|Human immune system fighting off infections defending and protecting the body from infectious diseases / Photo by monofaction via Shutterstock|
Scientists have just identified a legitimate, genetic disparity between peoples of African and European descent, and it’s a difference that determines how one’s immune system causes inflammation. The research team that published these findings in PLoS think the disparity they’ve found stems from the evolution of the immune system in humans as well as the pressures that malaria inflicted on the African immune systems for such a long stretch of human history. The fact that they can even pontificate along those lines, though, speaks to just how much the general public doesn’t know about how ancestry works, which is fascinating for many in an age when one of the most increasingly lucrative services in medical science is that of tracing one’s ancestry.
The immune system of the human body evolved in such a way for thousands of years that it was becoming more and more efficient at fighting off all sorts of infections, so its responses to bugs became tailored to bugs typical of certain local regions. Modern hygiene has yielded far fewer attacks on the immune system, but there are ancestral differences that illustrate how the major threats have shaped the human immune system. In order to comprehend how this is so, a group of scientists put molecular, genetic and epidemiological data together, pooling it all from 855 people of European descent and 914 people of African ancestry. The data came from the African-American Breast Cancer Epidemiology and Risk (AMBER) Consortium.
They analyzed blood samples to find 14 separate chemical transmitters involved in the inflammation process, and they found notable contrasts between peoples for exactly half of them. Lifestyle factors like obesity, age, smoking, level of education, and alcohol use were all found to be potential explanations for these differences, but the team also noted a genetic variant that manifested in those of African ancestry. That variant directly regulated two of the transmitters that participated in the process of galvanizing white blood cells toward inflammation sites, and in older studies, it has already been suggested that African peoples had adapted in some way to incessant malaria attacks.
“We conducted this research based upon the hypothesis that adaptation over millennia to protect from infectious diseases in Africa, resulting in more robust immune response, could be related to more aggressive breast cancer in a modern environment. When we compared levels of certain inflammatory markers between women of African and European descent, we noted many differences,” according to Song Yao, the lead author on the study. “After we ruled out the effects of lifestyle factors, we found that much of these differences could be tied to the Duffy antigen receptor, whereby African Americans have a genotype that helps to protect from malaria.”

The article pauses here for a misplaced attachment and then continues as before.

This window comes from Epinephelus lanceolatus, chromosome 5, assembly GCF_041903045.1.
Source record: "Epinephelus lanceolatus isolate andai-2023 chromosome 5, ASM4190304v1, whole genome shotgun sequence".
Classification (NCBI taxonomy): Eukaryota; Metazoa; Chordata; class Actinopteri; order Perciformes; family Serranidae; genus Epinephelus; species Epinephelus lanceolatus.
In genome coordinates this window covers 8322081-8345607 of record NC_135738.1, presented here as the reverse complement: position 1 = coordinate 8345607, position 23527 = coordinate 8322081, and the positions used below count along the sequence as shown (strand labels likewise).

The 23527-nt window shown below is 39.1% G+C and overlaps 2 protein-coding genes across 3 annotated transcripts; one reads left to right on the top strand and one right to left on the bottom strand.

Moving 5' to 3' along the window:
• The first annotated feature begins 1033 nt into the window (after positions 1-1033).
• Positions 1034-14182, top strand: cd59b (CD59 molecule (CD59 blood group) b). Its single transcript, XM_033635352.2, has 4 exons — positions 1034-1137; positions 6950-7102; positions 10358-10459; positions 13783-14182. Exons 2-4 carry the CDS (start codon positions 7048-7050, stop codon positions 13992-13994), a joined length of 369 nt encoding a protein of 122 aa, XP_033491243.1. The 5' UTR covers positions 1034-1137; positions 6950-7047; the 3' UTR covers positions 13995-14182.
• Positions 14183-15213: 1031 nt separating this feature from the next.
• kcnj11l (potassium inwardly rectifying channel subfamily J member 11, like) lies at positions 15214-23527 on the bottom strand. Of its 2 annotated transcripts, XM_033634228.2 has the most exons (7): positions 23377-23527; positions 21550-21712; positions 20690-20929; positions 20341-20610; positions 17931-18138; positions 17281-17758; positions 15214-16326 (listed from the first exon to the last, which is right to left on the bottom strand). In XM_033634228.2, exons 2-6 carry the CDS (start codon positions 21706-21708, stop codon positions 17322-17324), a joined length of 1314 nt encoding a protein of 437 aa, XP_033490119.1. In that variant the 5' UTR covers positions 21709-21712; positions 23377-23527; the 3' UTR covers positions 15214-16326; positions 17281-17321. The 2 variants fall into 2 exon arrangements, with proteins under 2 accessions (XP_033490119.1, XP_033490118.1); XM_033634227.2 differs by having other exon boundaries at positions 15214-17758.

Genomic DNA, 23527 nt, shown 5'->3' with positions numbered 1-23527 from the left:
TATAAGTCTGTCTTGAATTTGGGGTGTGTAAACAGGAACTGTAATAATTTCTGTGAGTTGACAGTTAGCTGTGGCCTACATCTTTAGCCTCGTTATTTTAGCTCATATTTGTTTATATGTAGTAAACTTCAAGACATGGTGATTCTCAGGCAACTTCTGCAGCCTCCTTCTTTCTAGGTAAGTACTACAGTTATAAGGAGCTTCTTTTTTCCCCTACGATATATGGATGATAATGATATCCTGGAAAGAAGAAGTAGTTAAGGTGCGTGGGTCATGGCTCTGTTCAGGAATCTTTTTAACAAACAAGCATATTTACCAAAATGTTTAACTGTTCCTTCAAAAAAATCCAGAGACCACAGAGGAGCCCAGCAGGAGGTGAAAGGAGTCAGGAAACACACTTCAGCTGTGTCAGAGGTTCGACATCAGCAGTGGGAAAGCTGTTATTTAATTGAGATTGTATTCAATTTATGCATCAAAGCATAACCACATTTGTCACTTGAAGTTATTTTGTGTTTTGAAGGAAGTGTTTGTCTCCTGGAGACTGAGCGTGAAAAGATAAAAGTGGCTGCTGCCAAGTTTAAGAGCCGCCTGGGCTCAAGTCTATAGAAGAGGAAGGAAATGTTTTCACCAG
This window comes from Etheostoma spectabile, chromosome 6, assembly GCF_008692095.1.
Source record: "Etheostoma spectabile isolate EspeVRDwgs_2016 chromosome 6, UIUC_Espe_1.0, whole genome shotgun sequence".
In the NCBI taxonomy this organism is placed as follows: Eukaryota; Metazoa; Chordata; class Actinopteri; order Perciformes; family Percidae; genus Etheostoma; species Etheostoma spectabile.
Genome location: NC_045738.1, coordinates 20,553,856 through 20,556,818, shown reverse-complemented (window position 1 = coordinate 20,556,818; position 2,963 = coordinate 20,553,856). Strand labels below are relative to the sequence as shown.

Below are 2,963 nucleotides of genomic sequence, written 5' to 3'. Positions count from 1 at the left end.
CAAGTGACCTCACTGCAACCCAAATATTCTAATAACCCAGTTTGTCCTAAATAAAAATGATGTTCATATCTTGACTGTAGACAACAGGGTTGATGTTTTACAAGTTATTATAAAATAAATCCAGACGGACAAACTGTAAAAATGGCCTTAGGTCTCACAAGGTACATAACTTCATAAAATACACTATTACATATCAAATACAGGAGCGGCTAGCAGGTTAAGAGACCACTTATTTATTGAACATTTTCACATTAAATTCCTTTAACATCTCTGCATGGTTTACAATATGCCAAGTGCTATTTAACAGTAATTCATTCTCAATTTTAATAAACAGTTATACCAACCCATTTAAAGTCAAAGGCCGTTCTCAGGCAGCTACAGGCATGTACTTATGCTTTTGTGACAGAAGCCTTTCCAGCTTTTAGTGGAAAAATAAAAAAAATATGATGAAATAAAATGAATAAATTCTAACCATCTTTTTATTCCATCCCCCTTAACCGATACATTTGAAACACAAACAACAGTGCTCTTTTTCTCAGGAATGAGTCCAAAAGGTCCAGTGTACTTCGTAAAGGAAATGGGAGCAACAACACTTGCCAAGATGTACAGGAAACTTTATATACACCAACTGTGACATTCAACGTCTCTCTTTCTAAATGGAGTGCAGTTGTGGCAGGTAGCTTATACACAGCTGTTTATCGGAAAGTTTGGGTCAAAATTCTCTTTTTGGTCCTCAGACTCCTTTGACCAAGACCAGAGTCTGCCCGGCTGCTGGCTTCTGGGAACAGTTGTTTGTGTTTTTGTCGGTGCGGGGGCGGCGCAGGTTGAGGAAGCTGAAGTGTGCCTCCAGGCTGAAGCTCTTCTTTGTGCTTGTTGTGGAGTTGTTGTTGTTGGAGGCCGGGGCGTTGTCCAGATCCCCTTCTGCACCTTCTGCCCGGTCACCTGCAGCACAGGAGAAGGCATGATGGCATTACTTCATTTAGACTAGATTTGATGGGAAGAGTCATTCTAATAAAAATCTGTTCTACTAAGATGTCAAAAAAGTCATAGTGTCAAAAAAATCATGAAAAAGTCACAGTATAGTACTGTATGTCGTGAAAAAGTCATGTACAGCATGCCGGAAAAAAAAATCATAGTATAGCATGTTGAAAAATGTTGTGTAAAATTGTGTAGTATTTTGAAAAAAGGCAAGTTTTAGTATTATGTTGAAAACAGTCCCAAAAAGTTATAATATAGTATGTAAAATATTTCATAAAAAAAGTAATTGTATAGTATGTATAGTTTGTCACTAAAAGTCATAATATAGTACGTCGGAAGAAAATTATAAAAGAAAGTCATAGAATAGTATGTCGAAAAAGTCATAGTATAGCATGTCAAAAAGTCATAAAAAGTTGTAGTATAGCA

Ancestry, of course, is something that 23andMe as well as its competitor, Ancestry.Com, market as a service by way of their products, which are DNA testing kits that would effectually show the consumer his or her family tree going as far back as possible. People use these tests for all sorts of reasons, and even though there was once a time when such tests were considered health services and nothing more, they’ve come to signify more than just tests for hereditary diseases that the consumer wants to know about in advance. US regulators have taken actions that stifled that angle to some extent because it was arguably on the verge of privatizing medical history as a concept. Now, the main point of advertisement for these companies is on the ancestry itself.
|Family tree, a chart representing family relationships in a tree structure / Photo by kubicka via Shutterstock|
“The ancestry service is a collection of features that give you a comprehensive look into your history, from the very ancient past, 60,000 years ago with Neanderthals, up to the recent past,” according to the head of 23andMe’s ancestry program, Robin Smith. In this way, it’s technically not about medical history or heredity per se; however, this presents a problem for 23andMe. The company is now suing its main competitor, Ancestry.Com, for copyright infringement. They want Ancestry.Com to be compelled to change its name, which is a trademark they claim inherently monopolizes their market, but more importantly, they’re suing on the basis of a patent dispute. The patent in question is essentially the analysis of genome loci shared by members of the same family — genome regions they classify as “identical by descent” or IBD.
The lawsuit’s only worthwhile because heredity is the new, hot commodity. In 2017 alone, over 15 million people traced their genealogy, and two million of those did so only within the last quarter of the fiscal year. The entire global population remains, however, which presents nigh-incalculable profits for both companies — twice as incalculable if only one continued. The work their doing is essentially a populist science based on the work that researchers like Song are doing. The findings of the latter, in fact, are demonstrating just how important the findings of the former can really be, and they show that knowing whether someone’s ancestry is European or African can inform a consumer’s understanding of his or her own immune system’s heritable strengths and weaknesses. For a woman with breast cancer, that might prove to be invaluable information if timely.
“These findings indicate that evolutionary adaptation many thousands of years ago shaped our immune systems, and may still have considerable influences on immune function today,” Song adds. “The next research question we are pursuing is whether those evolutionary marks play any significant role in affecting breast cancer health disparities.”